President Joe Biden signed the Respect for Marriage Act into law on Tuesday — a little more than 10 years after he first announced his support for marriage equality as former President Barack Obama’s vice president in 2012.
On social media earlier in the day, Biden had celebrated his plans to sign the legislation, which will enact federal protections for LGBTQ couples who are seeking to marry or who have already married since the landmark 2015 Supreme Court ruling Obergefell v. Hodges, which established marriage equality across the U.S.
“Today, I sign the Respect for Marriage Act into law — a landmark civil rights bill that honors the courage and sacrifice of generations of couples who fought for marriage equality and equal rights,” Biden wrote in a Facebook post on Tuesday morning.
“If there is one message that breaks through from today, it’s that this law — and the love it defends — strikes a blow against hate in all its forms,” Biden added in a Twitter post.
Biden had also previously pointed out that the bill is just “one step” on a “long journey to build a more perfect union.”
“We must never stop fighting for full equality for LGBTQI+ Americans and all Americans,” Biden said in a statement last week.
Biden’s views on marriage equality have shifted over the past two decades. In 2005, just 37 percent of the U.S. population believed that same-sex couples should have the legal right to marry, according to polling from Gallup. In 2022 — just 17 years later — 71 percent back marriage equality.
In the 1990s, Biden voted in favor of homophobic legislation, including the Defense of Marriage Act, which barred federal recognition of same-sex couples’ marriages, even in states where such marriages were allowed. (That law was later ruled unconstitutional by the Obergefell decision.)
In 2008, as a candidate for vice president, Biden said he didn’t believe that same-sex couples should be granted the right to get married.
“No. Barack Obama nor I support redefining from a civil side what constitutes marriage,” Biden said in an interview that year.
Four years later, during an interview on NBC’s “Meet the Press” program in May of 2012, Biden described himself as being in full support of marriage equality, saying:
I am absolutely comfortable with the fact that men marrying men, women marrying women, and heterosexual men and women marrying another are entitled to the same exact rights, all the civil rights, all the civil liberties.
The comments came as he and then-President Barack Obama were seeking reelection, just six months before Election Day. A few days after Biden’s interview, Obama announced that he also backed same-sex marriage protections.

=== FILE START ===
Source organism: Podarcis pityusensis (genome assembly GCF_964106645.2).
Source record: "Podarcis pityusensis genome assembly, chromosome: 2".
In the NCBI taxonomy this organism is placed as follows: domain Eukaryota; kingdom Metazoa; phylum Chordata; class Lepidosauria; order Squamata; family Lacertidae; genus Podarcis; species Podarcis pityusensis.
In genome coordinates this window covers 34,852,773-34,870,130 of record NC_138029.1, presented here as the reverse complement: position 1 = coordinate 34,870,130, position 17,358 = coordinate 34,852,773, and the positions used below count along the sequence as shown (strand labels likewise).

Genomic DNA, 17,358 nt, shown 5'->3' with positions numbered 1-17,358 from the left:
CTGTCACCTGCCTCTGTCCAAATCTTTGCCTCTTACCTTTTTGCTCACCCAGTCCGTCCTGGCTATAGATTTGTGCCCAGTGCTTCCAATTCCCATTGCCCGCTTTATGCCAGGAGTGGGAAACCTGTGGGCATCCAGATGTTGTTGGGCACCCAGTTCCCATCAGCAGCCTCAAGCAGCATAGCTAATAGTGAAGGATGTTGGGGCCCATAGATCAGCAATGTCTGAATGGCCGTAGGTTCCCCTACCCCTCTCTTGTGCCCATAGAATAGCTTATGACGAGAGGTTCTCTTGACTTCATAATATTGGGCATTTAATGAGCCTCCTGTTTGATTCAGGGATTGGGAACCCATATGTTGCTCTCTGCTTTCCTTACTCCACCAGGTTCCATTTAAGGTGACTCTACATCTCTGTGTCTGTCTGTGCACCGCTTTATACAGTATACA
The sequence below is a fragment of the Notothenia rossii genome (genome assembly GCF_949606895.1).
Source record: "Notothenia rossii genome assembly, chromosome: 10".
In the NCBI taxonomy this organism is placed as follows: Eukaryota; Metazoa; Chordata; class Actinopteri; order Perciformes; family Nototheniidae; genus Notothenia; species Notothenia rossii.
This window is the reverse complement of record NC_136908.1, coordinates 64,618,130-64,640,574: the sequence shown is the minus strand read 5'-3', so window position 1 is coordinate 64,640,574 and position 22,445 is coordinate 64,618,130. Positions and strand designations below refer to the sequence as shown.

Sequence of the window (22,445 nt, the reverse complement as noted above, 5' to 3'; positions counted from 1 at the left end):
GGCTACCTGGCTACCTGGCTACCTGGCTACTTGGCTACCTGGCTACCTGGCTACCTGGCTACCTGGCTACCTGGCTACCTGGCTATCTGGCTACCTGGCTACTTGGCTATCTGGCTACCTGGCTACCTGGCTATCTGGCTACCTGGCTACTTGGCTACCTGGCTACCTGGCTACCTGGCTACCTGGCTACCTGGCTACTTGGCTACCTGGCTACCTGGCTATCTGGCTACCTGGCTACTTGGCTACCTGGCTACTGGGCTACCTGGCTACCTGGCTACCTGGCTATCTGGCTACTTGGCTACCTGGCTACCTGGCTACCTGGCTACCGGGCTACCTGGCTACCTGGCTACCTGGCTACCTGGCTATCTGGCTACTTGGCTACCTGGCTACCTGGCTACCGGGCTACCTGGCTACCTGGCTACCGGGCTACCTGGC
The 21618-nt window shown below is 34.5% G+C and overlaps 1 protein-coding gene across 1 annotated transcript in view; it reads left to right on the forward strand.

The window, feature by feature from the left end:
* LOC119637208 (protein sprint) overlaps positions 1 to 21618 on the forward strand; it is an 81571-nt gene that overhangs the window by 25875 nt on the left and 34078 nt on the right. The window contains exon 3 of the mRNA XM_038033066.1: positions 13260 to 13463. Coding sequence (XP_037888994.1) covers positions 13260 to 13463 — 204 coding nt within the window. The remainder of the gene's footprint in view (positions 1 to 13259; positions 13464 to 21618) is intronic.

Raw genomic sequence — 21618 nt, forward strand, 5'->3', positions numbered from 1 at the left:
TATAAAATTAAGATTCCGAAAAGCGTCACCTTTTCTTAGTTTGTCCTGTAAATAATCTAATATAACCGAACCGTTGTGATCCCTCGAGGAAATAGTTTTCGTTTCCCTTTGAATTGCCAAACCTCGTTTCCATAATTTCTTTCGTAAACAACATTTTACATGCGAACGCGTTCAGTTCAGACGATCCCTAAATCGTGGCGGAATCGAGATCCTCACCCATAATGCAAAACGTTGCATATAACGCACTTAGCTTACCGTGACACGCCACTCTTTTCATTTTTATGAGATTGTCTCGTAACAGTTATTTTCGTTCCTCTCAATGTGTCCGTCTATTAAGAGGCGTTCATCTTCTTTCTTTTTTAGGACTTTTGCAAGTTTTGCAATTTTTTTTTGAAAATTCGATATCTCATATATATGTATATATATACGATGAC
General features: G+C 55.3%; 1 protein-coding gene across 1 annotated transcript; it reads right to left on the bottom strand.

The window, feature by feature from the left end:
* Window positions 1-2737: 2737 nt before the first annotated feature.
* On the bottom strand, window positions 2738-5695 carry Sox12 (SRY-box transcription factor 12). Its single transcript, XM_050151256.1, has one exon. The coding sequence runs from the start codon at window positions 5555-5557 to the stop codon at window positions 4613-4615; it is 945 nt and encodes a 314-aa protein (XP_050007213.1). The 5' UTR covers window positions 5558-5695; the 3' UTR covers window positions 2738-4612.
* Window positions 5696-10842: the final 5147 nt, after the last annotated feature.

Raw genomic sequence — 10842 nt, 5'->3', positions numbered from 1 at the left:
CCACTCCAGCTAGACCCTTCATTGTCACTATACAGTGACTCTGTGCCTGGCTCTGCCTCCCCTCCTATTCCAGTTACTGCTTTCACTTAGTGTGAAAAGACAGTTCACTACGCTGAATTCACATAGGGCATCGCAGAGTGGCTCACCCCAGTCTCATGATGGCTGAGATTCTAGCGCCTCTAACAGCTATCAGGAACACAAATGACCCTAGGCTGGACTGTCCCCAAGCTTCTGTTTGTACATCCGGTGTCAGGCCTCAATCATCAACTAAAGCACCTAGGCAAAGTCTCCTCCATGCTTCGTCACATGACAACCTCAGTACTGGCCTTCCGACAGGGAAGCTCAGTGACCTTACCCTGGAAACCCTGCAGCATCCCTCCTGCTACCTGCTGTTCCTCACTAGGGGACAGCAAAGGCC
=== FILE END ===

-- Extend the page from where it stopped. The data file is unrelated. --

Three years after Biden and Obama won reelection, the Supreme Court solidified marriage equality as the law of the land.
Some lawmakers and advocates believe that court ruling could be endangered, however.
In a Supreme Court ruling earlier this year that upended federal recognition of abortion rights, Justice Clarence Thomas wrote a concurring opinion in which he said cases based on the right to privacy — which include Obergefell — should be reexamined by the Court.
In response to this statement, a bipartisan group of lawmakers, led by Sen. Tammy Baldwin (D-Wisconsin), the first open lesbian in the U.S. Senate’s history, drafted the Respect for Marriage Act. After attaching an amendment assuring conservatives that the bill wouldn’t rescind rights for those with religious objections to same-sex marriage, the bill passed in both chambers of Congress, and was sent to Biden’s desk late last week.
Many advocates — and Biden himself — have noted that marriage equality is only one step in achieving LGBTQ liberation. Indeed, LGBTQ people in the U.S. still face restrictions when adopting children, and experience higher rates of poverty, incarceration, suicidal ideation and targeted violence. In recent years, far right lawmakers have executed a coordinated campaign to portray gay and trans people as “groomers,” a baseless and demeaning narrative that has resulted in the passage of anti-LGBTQ legislation in statehouses across the country. This rhetoric has also led to violent threats and intimidation against LGBTQ people.
LGBTQ groups are celebrating the signing of the Respect for Marriage Act while also recognizing that many challenges persist.
“The #RMA moves us one step closer to on our journey to achieving full liberation for all LGBTQ+ people,” Equality Virginia tweeted on Tuesday.
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